Archive for the 'ideas' Category

Stop playing before you get bored.

Apr 02 2012 Published by under ideas

In principle Bientôt l’été is endless. It consists of two areas (single player and multiplayer, beach and café) that can alternate indefinitely. Since a lot is left to chance (especially in the multiplayer part), I want people to play more than once, to get different versions as it were.

Since I am counting on repeat play, I’m using the outside-inside cycle to introduce new elements. Every time you leave the café, something will have changed on the beach. I’m thinking of having these elements appear in a certain order, linearly, back and forth (like the tides of the sea). There’s only a small amount of elements, though, so after 4 or 5 cycles you may have seen everything (except for the randomly distributed phrases and objects that can be collected of which there are many).

That doesn’t mean you could no longer enjoy the game. Bientôt l’été is not an exploration game. A lot of variation is introduced through the multiplayer aspect. But it also offers a certain mood, that you might simply want to return too.

Given that the cycle is endless, it’s perfectly possible for people to continue playing forever. And I worry that they may continue playing until they get bored. And when they got bored, they might look back at the entire experience as a waste of time, even though they were enjoying it before they got bored.

So maybe I should add a way to encourage people to stop playing, to stop playing before they get bored, i.e. when the game is still fun for them. Perhaps I could add a notification that tells them that they have seen everything there is to see. And then they can still continue playing, but as a warned man.

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Player controls all.

Apr 01 2012 Published by under ideas

Since the beginning of this project I have wanted to include time of day and ocean tide cycles in the beach scene. Sometimes it would be day time, otherwise night time, or something in between. And sometimes the sea would be far away and sometimes it would be very close. I wasn’t quite sure how fast these cycles would happen. Usually videogames speed up time so that players can experience different moments. I figured I would do the same.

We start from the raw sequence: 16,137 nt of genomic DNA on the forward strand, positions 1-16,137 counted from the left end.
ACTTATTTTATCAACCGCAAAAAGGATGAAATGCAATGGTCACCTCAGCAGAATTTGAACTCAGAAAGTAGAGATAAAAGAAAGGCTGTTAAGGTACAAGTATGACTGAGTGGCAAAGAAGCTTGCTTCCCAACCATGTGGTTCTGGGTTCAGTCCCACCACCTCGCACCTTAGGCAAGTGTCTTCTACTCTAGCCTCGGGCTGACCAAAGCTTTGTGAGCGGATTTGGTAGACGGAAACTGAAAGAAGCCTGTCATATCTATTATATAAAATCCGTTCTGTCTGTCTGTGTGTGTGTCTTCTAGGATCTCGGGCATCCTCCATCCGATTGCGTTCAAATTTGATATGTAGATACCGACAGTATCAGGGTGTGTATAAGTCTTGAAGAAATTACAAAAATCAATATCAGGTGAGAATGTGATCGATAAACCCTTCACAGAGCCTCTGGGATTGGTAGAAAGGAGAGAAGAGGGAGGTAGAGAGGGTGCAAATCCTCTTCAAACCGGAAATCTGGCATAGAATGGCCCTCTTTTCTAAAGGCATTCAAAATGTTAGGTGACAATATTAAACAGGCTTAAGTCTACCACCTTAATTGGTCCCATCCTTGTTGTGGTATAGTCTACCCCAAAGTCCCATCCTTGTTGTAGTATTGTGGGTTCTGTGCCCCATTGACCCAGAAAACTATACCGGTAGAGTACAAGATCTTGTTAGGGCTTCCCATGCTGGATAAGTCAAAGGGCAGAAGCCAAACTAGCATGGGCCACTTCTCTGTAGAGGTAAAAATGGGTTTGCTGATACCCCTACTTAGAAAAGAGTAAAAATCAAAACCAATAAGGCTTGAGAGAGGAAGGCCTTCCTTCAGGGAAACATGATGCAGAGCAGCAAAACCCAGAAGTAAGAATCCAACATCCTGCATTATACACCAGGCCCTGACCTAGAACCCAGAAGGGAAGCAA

At some point I thought that it would be interesting if these day to night transitions happened in spurts, rather than gradually. Probably inspired by the way such things are suddenly described in a book. Even though the reader may assume that the transition was happening all along, the fact that the writer suddenly mentions how dark it has become or that the sun is rising, is significant. I want to create moments like that.

But rather than programming a little engine that automatically transitions from stage to stage according to some fixed schedule, I now want to have these transitions influenced by the player’s activity. Perhaps for every 5 items that the player collects from the beach, the time of day will progress to the next stage. This can happen abruptly, without any transition, while their eyes are closed. And perhaps every time the player leaves the café, the tide will be different. Apart from these variations, time will remain the same. It will always be almost summer, and the moon will always be almost full.

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Close to the avatar.

Feb 28 2012 Published by under ideas,musing

Bientôt l’été might be the first game we make in which the avatar is just a representation of the player. Usually things are more ambiguous, and the character you control serves as both the virtual body you use to explore the virtual environment as an independent character that is part of the fiction, someone you play the game with, not as.

In the earliest prototypes of Bientôt l’été, I was playing with such ambiguity. I loved the emotional effect of having the character walk away from the camera, becoming small, against the enormity of the sky over a flat beach. But when I started implementing interactivity, trying to express the introverted contemplation I so adore in Duras’ work, this stopped making sense. In Bientôt l’été, you need to be close by the character. You play their role. It is you who takes walks on the beach and collects things. It is you who meets a stranger in a café for an intimate conversation.